Reuters Health Information (2005-12-16): Survival from rare cancers low in some European countries
Survival from rare cancers low in some European countries
Last Updated: 2005-12-16 14:11:16 -0400 (Reuters Health)
NEW YORK (Reuters Health) - Younger patients, women, and patients living in northern Europe are likely to survive most rare cancers longer than those who are older, male, or reside in other regions of Europe, investigators report.
Treatment outcomes for some cancers are difficult to gauge because of their rarity, lead author Dr. Gemma Gatta from the National Cancer Institute in Milan, Italy, and her associates explain in their report, published online in The Lancet Oncology on December 13. To better understand the epidemiology of 14 such malignancies, they garnered data from 18 European countries registered in EUROCARE.
The analysis included survival data for 59,021 adult patients diagnosed between 1983 and 1994, and followed until 1999. Rare cancers were defined as those with an annual crude incidence rate of less than 2 per 100,000.
Average 5-year survival was > 65% for placental choriocarcinoma, thyroid medullary carcinoma, ovarian germ-cell cancer, lung carcinoid, and cervical adenocarcinoma. It was only intermediate (35% to 65%) for testicular cancer at age 65 or older, sarcoma of extremities, digestive-system endocrine cancers, anal squamous-cell carcinoma, and uterine sarcoma.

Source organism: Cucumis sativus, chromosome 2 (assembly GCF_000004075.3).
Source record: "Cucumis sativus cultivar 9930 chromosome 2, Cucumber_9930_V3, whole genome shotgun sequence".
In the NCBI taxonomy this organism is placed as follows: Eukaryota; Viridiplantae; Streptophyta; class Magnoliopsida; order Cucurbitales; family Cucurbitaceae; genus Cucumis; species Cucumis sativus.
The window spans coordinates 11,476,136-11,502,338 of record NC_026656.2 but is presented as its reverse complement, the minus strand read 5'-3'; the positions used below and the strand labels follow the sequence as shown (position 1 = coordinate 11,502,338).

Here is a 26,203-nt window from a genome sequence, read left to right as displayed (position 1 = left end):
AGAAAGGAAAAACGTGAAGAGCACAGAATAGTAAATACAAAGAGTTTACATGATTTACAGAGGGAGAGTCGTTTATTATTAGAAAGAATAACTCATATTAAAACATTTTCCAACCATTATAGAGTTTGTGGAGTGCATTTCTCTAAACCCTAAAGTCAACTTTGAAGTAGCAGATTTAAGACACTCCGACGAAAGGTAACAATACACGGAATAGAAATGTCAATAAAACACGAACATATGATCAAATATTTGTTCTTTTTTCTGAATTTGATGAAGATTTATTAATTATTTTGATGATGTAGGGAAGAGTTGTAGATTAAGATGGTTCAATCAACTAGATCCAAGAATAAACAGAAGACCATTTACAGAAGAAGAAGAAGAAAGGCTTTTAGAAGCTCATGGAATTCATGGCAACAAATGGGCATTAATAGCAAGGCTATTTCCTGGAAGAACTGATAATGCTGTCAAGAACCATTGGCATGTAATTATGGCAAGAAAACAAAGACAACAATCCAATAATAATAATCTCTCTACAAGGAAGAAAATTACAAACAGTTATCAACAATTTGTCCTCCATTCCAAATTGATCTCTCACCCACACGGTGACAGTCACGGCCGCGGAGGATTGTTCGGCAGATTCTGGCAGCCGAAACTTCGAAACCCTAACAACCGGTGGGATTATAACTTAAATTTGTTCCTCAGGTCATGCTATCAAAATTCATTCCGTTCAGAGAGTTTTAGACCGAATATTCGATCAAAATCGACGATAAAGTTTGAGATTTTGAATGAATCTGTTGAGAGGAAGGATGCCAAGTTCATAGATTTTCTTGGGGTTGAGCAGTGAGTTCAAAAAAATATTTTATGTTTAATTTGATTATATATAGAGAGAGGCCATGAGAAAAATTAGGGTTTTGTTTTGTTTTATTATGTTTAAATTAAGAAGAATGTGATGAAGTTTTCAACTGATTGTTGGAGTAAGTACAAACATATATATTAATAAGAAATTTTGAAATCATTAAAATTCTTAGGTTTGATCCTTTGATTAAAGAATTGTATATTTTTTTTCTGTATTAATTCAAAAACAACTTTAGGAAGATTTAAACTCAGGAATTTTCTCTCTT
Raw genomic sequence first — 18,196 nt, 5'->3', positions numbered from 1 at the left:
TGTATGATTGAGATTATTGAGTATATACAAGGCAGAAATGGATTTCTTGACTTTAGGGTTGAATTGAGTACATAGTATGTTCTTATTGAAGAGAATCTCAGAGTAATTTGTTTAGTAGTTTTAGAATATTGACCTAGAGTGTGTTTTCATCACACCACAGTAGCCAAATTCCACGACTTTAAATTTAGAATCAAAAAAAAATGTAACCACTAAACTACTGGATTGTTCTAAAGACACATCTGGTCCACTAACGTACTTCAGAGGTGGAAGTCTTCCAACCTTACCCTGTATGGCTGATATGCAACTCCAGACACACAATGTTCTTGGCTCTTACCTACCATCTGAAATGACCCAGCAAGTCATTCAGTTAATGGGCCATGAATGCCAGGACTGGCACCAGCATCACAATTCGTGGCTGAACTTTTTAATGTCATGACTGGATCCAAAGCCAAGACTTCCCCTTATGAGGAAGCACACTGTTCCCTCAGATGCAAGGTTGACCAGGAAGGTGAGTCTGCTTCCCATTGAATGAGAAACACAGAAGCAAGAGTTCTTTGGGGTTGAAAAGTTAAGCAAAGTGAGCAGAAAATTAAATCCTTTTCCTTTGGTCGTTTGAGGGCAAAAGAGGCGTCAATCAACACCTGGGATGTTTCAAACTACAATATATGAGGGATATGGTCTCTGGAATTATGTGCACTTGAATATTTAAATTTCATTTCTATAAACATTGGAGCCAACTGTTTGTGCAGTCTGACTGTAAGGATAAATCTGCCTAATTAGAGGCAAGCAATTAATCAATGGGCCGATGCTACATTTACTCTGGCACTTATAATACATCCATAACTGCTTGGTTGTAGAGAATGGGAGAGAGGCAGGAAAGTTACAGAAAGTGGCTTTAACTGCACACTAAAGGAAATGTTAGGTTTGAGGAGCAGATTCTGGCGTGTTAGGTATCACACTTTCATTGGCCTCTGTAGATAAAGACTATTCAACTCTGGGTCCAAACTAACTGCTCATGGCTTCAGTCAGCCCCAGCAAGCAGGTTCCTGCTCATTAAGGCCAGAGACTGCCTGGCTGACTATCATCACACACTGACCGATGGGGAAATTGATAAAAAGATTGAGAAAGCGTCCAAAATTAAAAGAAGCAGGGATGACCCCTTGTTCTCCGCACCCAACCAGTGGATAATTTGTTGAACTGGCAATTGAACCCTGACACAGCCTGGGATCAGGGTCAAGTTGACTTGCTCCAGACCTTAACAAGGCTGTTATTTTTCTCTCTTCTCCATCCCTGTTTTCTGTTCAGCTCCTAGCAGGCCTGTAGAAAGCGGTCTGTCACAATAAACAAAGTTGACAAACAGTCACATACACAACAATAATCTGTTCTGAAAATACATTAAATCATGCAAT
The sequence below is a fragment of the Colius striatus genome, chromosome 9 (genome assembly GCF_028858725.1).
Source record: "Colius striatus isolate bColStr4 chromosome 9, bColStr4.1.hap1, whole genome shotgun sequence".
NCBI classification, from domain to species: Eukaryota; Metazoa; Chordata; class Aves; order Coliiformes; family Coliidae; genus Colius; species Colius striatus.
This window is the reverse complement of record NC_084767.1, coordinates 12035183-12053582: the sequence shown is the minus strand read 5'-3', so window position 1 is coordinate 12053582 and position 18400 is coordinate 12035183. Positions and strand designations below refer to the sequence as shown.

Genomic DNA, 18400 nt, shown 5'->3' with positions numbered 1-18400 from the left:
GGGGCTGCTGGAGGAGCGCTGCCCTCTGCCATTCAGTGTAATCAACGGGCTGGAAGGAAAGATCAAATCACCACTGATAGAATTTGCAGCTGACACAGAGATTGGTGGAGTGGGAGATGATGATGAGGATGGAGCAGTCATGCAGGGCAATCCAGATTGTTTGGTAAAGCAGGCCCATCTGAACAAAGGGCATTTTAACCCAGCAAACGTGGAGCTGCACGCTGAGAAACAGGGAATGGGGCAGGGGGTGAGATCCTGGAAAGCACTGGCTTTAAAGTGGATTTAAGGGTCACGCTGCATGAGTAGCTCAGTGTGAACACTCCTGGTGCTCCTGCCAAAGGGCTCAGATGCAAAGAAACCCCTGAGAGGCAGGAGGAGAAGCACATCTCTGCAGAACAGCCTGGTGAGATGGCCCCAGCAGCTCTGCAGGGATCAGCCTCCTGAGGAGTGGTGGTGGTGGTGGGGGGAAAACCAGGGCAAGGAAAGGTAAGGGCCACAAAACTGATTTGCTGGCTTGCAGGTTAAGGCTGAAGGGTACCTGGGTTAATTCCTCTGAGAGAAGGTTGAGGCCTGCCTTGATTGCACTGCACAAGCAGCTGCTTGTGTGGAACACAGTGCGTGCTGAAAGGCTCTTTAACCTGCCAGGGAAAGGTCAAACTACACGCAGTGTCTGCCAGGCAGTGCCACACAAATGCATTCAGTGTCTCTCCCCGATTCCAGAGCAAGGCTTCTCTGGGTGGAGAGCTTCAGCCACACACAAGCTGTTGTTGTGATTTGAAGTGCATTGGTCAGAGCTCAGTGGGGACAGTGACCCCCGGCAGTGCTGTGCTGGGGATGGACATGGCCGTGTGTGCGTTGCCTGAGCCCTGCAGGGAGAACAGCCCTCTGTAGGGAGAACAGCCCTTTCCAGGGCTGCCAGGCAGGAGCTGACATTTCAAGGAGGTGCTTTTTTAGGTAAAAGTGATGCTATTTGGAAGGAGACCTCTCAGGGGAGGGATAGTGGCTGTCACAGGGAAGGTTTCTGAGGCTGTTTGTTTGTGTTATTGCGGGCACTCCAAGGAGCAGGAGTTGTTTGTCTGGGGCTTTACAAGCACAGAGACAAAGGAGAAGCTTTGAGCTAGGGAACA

For carcinoma of the adrenal-gland cortex and bladder squamous-cell carcinoma ranged from 20% to 33% at 5 years. Outcomes were worst for angiosarcoma of the liver and mesothelioma (5% to 6%).
After adjustment for age, geographic group, period of diagnosis and clinical variables, men generally exhibited worse survival. The relative excess risk of death compared to women was 0.85 for one cancer, but from 1.15 up to 2.08 for seven others.
Age was also a factor. For patients ages 55 to 74 years, the relative excess risk compared to younger patients ranged from 1.18 to 6.81. For individuals over age 75, the relative excess risk ranged from 1.59 to 10.56 compared to the youngest age group.
As noted, survival was usually higher in northern Europe than in other geographic groups. However, for bladder carcinoma, adrenal-cortex carcinoma, and placental choriocarcinoma, survival was higher in western Europe. In the UK, survival from mesothelioma was worse than for the rest of Europe.
Dr. Gatta's group posits that discrepancies in survival according to country may be related to access to diagnostic facilities, specialized treatments, biomarker monitoring or imaging.
"Further investigation is needed to ascertain why survival from (cancers with effective treatments) is low in some European countries, particularly for older patients," the investigators conclude.
Lancet Oncology 2005.